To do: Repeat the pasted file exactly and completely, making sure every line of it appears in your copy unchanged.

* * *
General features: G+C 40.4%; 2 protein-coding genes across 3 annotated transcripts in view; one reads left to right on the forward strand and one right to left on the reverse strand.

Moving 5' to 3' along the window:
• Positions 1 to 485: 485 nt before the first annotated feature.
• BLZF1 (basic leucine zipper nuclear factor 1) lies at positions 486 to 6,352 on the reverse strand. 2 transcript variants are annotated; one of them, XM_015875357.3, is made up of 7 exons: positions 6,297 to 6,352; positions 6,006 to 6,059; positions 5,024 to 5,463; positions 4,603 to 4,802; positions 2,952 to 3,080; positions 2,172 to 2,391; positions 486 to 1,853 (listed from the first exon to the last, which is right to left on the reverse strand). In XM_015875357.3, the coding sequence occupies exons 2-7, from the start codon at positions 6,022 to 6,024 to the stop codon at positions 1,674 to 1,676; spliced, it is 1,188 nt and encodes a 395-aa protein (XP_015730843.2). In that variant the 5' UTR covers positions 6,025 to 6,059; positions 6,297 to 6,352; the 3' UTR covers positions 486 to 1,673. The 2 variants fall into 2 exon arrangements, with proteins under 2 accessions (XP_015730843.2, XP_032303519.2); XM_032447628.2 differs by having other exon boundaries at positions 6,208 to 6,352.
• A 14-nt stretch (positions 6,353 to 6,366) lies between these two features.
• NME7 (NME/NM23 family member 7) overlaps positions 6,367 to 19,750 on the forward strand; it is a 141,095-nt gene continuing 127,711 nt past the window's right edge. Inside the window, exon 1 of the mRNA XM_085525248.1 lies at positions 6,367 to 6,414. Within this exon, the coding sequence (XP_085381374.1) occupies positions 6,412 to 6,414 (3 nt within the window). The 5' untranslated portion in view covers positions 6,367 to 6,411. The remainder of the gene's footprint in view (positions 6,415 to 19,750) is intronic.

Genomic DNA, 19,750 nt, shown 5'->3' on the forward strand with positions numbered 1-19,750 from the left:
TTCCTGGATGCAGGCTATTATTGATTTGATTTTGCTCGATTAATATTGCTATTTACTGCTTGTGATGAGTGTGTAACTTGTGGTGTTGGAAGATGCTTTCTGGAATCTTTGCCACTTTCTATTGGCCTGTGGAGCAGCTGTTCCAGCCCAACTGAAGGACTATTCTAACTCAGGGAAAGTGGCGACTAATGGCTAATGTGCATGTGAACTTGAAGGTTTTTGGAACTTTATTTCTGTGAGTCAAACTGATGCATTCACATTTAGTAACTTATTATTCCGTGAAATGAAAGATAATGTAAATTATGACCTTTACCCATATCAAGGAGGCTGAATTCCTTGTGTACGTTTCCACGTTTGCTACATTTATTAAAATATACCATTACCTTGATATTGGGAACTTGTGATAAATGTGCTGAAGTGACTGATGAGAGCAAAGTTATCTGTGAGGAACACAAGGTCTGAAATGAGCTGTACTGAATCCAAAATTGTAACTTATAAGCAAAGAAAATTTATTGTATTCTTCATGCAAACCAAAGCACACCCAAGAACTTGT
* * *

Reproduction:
General features: G+C 40.4%; 2 protein-coding genes across 3 annotated transcripts in view; one reads left to right on the forward strand and one right to left on the reverse strand.

Moving 5' to 3' along the window:
• Positions 1 to 485: 485 nt before the first annotated feature.
• BLZF1 (basic leucine zipper nuclear factor 1) lies at positions 486 to 6,352 on the reverse strand. 2 transcript variants are annotated; one of them, XM_015875357.3, is made up of 7 exons: positions 6,297 to 6,352; positions 6,006 to 6,059; positions 5,024 to 5,463; positions 4,603 to 4,802; positions 2,952 to 3,080; positions 2,172 to 2,391; positions 486 to 1,853 (listed from the first exon to the last, which is right to left on the reverse strand). In XM_015875357.3, the coding sequence occupies exons 2-7, from the start codon at positions 6,022 to 6,024 to the stop codon at positions 1,674 to 1,676; spliced, it is 1,188 nt and encodes a 395-aa protein (XP_015730843.2). In that variant the 5' UTR covers positions 6,025 to 6,059; positions 6,297 to 6,352; the 3' UTR covers positions 486 to 1,673. The 2 variants fall into 2 exon arrangements, with proteins under 2 accessions (XP_015730843.2, XP_032303519.2); XM_032447628.2 differs by having other exon boundaries at positions 6,208 to 6,352.
• A 14-nt stretch (positions 6,353 to 6,366) lies between these two features.
• NME7 (NME/NM23 family member 7) overlaps positions 6,367 to 19,750 on the forward strand; it is a 141,095-nt gene continuing 127,711 nt past the window's right edge. Inside the window, exon 1 of the mRNA XM_085525248.1 lies at positions 6,367 to 6,414. Within this exon, the coding sequence (XP_085381374.1) occupies positions 6,412 to 6,414 (3 nt within the window). The 5' untranslated portion in view covers positions 6,367 to 6,411. The remainder of the gene's footprint in view (positions 6,415 to 19,750) is intronic.

Genomic DNA, 19,750 nt, shown 5'->3' on the forward strand with positions numbered 1-19,750 from the left:
TTCCTGGATGCAGGCTATTATTGATTTGATTTTGCTCGATTAATATTGCTATTTACTGCTTGTGATGAGTGTGTAACTTGTGGTGTTGGAAGATGCTTTCTGGAATCTTTGCCACTTTCTATTGGCCTGTGGAGCAGCTGTTCCAGCCCAACTGAAGGACTATTCTAACTCAGGGAAAGTGGCGACTAATGGCTAATGTGCATGTGAACTTGAAGGTTTTTGGAACTTTATTTCTGTGAGTCAAACTGATGCATTCACATTTAGTAACTTATTATTCCGTGAAATGAAAGATAATGTAAATTATGACCTTTACCCATATCAAGGAGGCTGAATTCCTTGTGTACGTTTCCACGTTTGCTACATTTATTAAAATATACCATTACCTTGATATTGGGAACTTGTGATAAATGTGCTGAAGTGACTGATGAGAGCAAAGTTATCTGTGAGGAACACAAGGTCTGAAATGAGCTGTACTGAATCCAAAATTGTAACTTATAAGCAAAGAAAATTTATTGTATTCTTCATGCAAACCAAAGCACACCCAAGAACTTGT